In late October, the Compliance Advisor Ombudsman (CAO), the accountability mechanism of the International Financial Corporation (IFC), the World Bank’s private sector arm, released a highly critical audit of the IFC’s investment in Guatemala’s Santa Rita hydroelectric dam project. The plant is managed by a local development company, Hidroeléctrica Santa Rita (HSR). HSR was partly owned by Latin Renewables Infrastructure Fund (LRIF), a financial intermediary (FI), in which the IFC made an equity investment in 2012. The IFC stressed in its reaction to the audit that LRIF discontinued its involvement in the project.
The CAO audit was prompted by a complaint filed in October 2014 by Colectivo Madre Selva and the Consejo de Pueblos de Tezulutlan on behalf of several communities downstream and upstream of the Santa Rita project. The complaint alleged that “the project did not meet IFC’s consultation requirements for free, prior, and informed consent… [and] has not considered its potential for adverse impacts on local water sources.” The communities also claimed they “fear that the project will compromise their ability to generate income and to sustain their livelihoods … [and asserted] that their opposition to the project has been met with violence, repression, and criminalization of community leaders.”
The CAO’s audit noted that the IFC’s review of the Environmental and Social Due Diligence (ESDD) of its client in 2012 failed to identify “(a) gaps in the environmental assessment information presented, including that it related to an earlier – and significantly smaller – version of the project; (b) the lack of a social impact assessment; (c) inadequate analysis of the project’s expected impacts on biodiversity, land use, drinking water, livelihoods, and cultural heritage; and (d) the lack of an assessment of whether the dam met World Bank design and safety standards.”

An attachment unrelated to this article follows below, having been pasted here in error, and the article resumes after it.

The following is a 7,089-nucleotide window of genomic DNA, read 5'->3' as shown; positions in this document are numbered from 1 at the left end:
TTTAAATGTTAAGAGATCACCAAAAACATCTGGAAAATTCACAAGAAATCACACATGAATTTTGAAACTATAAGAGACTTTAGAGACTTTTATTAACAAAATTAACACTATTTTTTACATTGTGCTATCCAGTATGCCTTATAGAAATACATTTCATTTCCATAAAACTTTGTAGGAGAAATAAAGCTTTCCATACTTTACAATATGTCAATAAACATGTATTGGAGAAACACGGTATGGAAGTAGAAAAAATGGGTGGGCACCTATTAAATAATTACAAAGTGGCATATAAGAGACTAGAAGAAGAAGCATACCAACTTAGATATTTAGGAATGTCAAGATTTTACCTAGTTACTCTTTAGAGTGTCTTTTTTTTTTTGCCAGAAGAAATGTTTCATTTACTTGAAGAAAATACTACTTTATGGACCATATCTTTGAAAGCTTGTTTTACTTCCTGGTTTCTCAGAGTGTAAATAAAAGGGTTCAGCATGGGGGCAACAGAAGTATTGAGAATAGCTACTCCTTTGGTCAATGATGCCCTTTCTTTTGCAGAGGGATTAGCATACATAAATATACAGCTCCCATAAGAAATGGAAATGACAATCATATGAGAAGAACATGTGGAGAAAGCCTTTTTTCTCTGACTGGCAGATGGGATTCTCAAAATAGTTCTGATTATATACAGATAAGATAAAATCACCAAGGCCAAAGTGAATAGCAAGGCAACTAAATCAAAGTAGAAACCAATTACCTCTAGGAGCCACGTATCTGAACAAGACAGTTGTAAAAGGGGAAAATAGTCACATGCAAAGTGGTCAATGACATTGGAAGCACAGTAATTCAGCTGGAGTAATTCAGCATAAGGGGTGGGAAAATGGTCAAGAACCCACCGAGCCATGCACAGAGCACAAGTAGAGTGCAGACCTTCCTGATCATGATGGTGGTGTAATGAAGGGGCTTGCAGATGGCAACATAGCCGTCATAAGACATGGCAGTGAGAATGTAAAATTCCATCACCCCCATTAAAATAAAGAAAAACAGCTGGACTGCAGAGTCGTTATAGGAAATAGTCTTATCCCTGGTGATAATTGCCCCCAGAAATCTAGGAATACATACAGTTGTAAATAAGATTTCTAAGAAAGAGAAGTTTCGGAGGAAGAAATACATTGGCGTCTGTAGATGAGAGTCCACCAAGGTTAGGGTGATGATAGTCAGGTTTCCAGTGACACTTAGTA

the prevalence of community opposition was sufficient for IFC to require a re-evaluation of the applicability of its Indigenous Peoples standards to the projectCAO audit
Community demands accountability through protest
The project has been the site of determined local opposition since 2010. The CAO reported that in July 2013 a road block, which is still in place, was established by community members at the nearby village of Monte Olivo. Consequently, construction at the project was suspended, and LRIF has advised the CAO that it no longer plans to develop the project. Documenting community struggle against the project, an October Mary Knoll Office for Global Concerns newsletter reported that 160 indigenous families were displaced in 2014 by more than a thousand police officers. Local communities called for a UN investigation of the project in October 2014. Considering the community protests, the audit underscored that the “IFC did not sufficiently engage with the Fund [LRIF] to address the rising tensions, violent incidents, and serious allegations of E&S [environmental and social] impacts” and that “the prevalence of community opposition was sufficient for IFC to require a re-evaluation of the applicability of its Indigenous Peoples standards to the project.”